Cops recover Stradivarius
Police seized a Stradivarius violin worth more than US$1.3 million during a raid in a red-light district near Barcelona, reports said on Sunday. The instrument, dating from 1715, was probably stolen from a museum in Romania, the reports said. Police arrested 11 Romanians and two Spaniards during the raid on bordellos targeting human traffickers and pimps. The suspects are thought to be members of a gang run by a Romanian mafia boss, who allegedly directs operations from his prison cell in Salamanca, western Spain.
■ South Africa
Zuma gets ANC job back
Politician Jacob Zuma has been handed back his duties of deputy president of the ruling African National Congress (ANC) a week after he was acquitted of rape charges, a newspaper reported. The Star reported yesterday that the ANC National Executive Committee decided to reinstate Zuma to his party role at a Sunday night meeting. "ANC Deputy President Jacob Zuma will resume his duties for the party with immediate effect," the Star said. It gave no source for its report and the ANC said it would issue a statement on the subject later yesterday. Many of Zuma's ANC supporters have denounced the rape charges as a smear campaign to prevent him from succeeding President Thabo Mbeki in 2009.
Deby confirmed winner
President Idriss Deby Itno's victory in presidential elections earlier this month was confirmed late on Sunday, with officials saying he won 77.5 percent of the vote. "I pay homage to the Chadian people, a mature people, a people which has won by being politically mature. The people have made their choice and it's me," he told journalists. The veteran leader's victory was never in any doubt after opposition parties boycotted the polls claiming Deby's regime was siphoning off oil revenues earmarked for national development.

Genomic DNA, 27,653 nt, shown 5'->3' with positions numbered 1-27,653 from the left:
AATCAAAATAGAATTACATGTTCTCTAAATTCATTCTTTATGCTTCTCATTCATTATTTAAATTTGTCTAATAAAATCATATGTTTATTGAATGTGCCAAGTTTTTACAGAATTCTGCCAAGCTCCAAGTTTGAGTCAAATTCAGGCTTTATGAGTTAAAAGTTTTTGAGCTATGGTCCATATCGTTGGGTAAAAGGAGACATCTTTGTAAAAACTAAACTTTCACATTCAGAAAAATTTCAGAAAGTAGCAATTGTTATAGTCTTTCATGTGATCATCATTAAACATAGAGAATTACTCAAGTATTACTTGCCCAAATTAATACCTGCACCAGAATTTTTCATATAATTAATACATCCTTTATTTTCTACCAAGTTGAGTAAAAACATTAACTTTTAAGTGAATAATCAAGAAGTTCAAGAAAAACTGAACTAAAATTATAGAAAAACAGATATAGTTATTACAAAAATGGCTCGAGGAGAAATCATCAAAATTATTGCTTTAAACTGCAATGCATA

Rival groups ink ceasefire
Islamic militias and rival secular fighters signed a formal ceasefire on Sunday under pressure from clan leaders -- a deal intended to end eight days of fighting that has killed at least 142 people. The chairman of the radical Islamic Court Union militias and a senior commander for the secular fighters agreed to stop the bloodletting after clan elders threatened to unleash their own combatants on whichever side was violating the ceasefire, leaders said. Sporadic gunfire that rang across northern Mogadishu for most of Sunday ended after Sheik Sharif Sheik Ahmed signed the deal on behalf of the Islamic fighters and Nuur Daqle signed for the secular Alliance for the Restoration of Peace and Counterterrorism.
More raids planned
The government declared yesterday that it would carry out more military operations in the Palestinian territories after Israeli soldiers shot to death seven suspected Palestinian militants in raids in the northern West Bank. The battle in the territories would continue as long as militant organizations there carried out attacks on Israeli civilians, Israeli military sources told Israel Army Radio. According to Israeli authorities, one of the people killed in Sunday's raids in the West Bank was Elias al-Ashkar, a high-ranking Islamic Jihad member and the mastermind of several suicide bombings.
■ United States
Hillary Clinton backtracks
Backing away from her assertion that the current generation is lazy, Democratic Senator Hillary Rodham Clinton said on Sunday that she simply wanted to "set the bar high" when she told an audience last week that young people today "think work is a four-letter word." Clinton said her daughter, Chelsea, called to complain after learning about her remarks at a gathering of the US Chamber of Commerce in Washington on Thursday. In that speech, Clinton criticized young people for having a sense of entitlement after growing up in a "culture that has a premium on instant gratification."